Lviv district, Lviv region

Former synagogue in Kulykiv, 1995
Former synagogue in Kulykiv, 1995
- Jewish Cemeteries Initiative. Kulykiv Jewish Cemetery
- Wikipedia.
- Russian Jewish encyclopedia

- Boris Khaimovich, Center for Jewish art. Synagogue in Kulykiv, Ukraine
- Hebrew Books. Imrei Binah
Kulikiv was granted city rights in 1431, and until then it was called Busch. From the second half of the 17th century, the settlement was owned by the family of King Jan Sobieski, and then it was owned by the Radzibil family .

In the 17th and 18th centuries, the settlement became known for its weaving industry. After the First World War, the town was included in the scope of the Second Polish Republic . At the beginning of the 20th century, the town became known for the special bread baked there, which was marketed in Lviv.

The Jews settled in Kulykiv in the mid-16th century.

In 1765, 268 Jews lived in Kulykiv,
in 1880 - 1124 (34.8%),
in 1906 - 1211 (33.0%),
in 1910 - 1067 (27.2%),
in 1921 - 509 (17.6 %),
in 1931 - 602 Jews.

The Council of Four Lands carried out meetings in the town a few times during the 17th and 18th century.

The Jewish community was subordinated to the Lviv Kehila until the 17th century. By this time, a synagogue and a cemetery were established.

Famous rabbis served in this community, among them Rabbi Natan Halevi Rosenfeld, author of the book series 'Amri Bina' (named after his wife).

At the beginning of the 19th century, Rabbi Shlomo Kluger (1785–1869), aka Solomon ben Judah Aaron Kluger, was an Av Beit -Din of Brody, and simultaneously he fulfilled the duties of a rabbi in Kulykiv, Rava-Ruska and Lublin.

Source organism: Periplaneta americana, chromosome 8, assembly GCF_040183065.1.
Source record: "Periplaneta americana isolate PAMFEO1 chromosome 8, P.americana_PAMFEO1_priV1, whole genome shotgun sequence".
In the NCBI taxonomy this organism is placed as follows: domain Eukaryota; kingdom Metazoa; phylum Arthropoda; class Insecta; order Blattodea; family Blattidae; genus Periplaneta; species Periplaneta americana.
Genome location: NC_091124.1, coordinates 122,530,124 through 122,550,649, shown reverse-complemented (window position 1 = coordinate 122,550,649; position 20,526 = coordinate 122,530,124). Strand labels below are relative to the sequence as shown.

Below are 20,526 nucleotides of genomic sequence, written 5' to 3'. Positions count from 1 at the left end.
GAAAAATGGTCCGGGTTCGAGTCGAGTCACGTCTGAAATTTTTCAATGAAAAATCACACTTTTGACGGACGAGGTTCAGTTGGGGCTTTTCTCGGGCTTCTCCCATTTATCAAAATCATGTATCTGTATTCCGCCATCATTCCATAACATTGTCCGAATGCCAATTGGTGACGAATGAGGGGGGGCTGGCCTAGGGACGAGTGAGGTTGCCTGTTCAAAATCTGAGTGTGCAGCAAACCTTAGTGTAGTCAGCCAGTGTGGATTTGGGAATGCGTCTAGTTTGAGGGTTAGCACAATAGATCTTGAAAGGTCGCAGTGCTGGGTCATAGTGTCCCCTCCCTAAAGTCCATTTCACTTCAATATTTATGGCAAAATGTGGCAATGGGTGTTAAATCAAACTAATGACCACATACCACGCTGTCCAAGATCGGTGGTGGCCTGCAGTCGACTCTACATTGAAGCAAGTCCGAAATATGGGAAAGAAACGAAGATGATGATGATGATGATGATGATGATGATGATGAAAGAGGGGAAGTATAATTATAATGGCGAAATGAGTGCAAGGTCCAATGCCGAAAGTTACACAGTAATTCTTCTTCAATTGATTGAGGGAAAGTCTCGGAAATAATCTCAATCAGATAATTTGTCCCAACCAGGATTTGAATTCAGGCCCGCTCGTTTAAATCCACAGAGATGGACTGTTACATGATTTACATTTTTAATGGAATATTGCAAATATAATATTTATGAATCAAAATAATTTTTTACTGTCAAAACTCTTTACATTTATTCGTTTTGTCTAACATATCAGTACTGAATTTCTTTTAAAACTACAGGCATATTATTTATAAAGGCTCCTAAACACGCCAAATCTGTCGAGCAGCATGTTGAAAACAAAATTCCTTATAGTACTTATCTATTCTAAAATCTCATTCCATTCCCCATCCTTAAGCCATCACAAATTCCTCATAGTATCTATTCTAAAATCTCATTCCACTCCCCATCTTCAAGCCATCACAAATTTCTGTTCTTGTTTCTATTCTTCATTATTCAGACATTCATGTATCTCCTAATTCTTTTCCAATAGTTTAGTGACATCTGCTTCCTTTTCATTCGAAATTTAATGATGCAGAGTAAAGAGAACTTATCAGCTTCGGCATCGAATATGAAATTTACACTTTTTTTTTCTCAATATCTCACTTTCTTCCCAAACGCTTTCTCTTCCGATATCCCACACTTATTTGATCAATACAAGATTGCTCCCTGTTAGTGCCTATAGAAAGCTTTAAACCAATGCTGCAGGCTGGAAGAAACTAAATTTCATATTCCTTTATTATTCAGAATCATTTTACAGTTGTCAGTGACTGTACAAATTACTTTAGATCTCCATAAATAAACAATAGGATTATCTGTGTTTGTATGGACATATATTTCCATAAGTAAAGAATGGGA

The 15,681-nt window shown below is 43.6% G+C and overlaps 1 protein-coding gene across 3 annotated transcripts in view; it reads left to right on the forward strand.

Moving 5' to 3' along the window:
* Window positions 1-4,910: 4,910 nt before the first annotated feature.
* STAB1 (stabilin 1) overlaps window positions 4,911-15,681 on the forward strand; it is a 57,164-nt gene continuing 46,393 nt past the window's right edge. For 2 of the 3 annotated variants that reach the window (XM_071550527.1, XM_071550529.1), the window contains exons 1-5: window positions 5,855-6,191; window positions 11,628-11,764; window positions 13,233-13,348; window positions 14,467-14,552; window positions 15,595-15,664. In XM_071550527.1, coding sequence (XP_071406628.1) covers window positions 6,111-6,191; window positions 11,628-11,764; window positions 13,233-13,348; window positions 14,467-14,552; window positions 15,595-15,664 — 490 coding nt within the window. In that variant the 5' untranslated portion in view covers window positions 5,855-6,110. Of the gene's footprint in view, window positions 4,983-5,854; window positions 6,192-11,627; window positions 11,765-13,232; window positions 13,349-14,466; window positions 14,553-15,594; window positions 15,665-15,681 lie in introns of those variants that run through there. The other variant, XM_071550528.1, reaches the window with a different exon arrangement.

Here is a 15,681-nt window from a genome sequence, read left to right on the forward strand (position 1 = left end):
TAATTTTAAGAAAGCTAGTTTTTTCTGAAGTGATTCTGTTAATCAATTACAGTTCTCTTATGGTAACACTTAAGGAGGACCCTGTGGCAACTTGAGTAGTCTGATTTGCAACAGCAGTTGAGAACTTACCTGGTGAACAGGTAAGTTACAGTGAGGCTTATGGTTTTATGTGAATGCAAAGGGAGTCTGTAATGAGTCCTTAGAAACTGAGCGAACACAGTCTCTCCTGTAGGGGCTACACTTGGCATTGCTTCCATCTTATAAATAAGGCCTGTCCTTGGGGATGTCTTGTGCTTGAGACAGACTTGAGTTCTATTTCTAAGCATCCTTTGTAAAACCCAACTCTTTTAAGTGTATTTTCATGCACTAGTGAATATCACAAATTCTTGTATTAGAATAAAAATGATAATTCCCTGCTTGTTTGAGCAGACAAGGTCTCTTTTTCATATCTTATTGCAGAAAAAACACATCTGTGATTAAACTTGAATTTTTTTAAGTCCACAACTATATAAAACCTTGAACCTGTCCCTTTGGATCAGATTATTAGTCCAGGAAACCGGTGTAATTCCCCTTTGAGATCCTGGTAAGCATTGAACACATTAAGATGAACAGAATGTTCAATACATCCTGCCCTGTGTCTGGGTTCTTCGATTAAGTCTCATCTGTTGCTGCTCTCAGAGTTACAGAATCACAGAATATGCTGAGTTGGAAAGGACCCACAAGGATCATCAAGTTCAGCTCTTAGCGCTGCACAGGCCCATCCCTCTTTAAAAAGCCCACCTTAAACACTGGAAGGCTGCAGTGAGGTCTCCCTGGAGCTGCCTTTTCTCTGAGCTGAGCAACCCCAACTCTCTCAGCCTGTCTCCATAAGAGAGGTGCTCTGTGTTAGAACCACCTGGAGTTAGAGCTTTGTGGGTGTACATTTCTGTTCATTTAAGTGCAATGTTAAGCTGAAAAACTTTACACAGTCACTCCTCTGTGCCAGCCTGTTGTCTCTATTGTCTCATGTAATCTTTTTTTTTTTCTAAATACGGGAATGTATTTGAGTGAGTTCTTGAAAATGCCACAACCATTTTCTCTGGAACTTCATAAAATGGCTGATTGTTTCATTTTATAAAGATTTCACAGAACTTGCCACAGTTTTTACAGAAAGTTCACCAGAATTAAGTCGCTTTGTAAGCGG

In 1892–1916, Kulykiv’s rabbi was Arye Laib Shtikler, from 1916 - Nosn Rosenfeld, son of Rabbi Nathan Halevi.
A famous Yiddish joke was common about the Jews debating the importance of their community or their leader, and the expression for a trifling subject was: "Er Claret tsi Kulikaver bagel, zijn Grosser von di Lemberger" (He checks if Kulikov's bagel looks bigger than Lemberg-Lvov 's ) . The phrase is also disparaging, especially considering that the merchants of Kulikov's special bread, most of whom were Jews.

During the 19th century, the Jewish population in the town grew, and it reached 1,211 people at the beginning of the 20th century.
After the First World War, many Jews left the town. Between the world wars, there were about 600 Jews in the town, close to a quarter of its residents, and Zionist activity took place there. This activity was banned with the occupation of the area by the Soviets in September 1939.

By 1921, the Jewish population dropped to 509 (17.6% of the total population).

In late June 1941, the Wehrmacht troops occupied Kulikov.
On July 1, 1941, the Ukrainian police staged a pogrom.
In September 1941, two labour camps were established in the surrounding villages.
On November 25, 1942, 586 Jews were deported to the Belzec death camp, and the remnants were expelled to the Zhovkva ghetto.
A book 'Amri Bina'  printed in Lemberg (Lviv) in 1885. It is indicated that its author is Nathan Halevi, the rabbi of the city of Kulykiv
A book 'Amri Bina' printed in Lemberg (Lviv) in 1885. It is indicated that its author is Nathan Halevi, the rabbi of the city of Kulykiv
Jewish Religious community of Zhmerinka
Ukraine, 23100, alley Khlibniy, 2
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Jewish towns of Ukraine
Jewish towns of Ukraine
My shtetl
My shtetl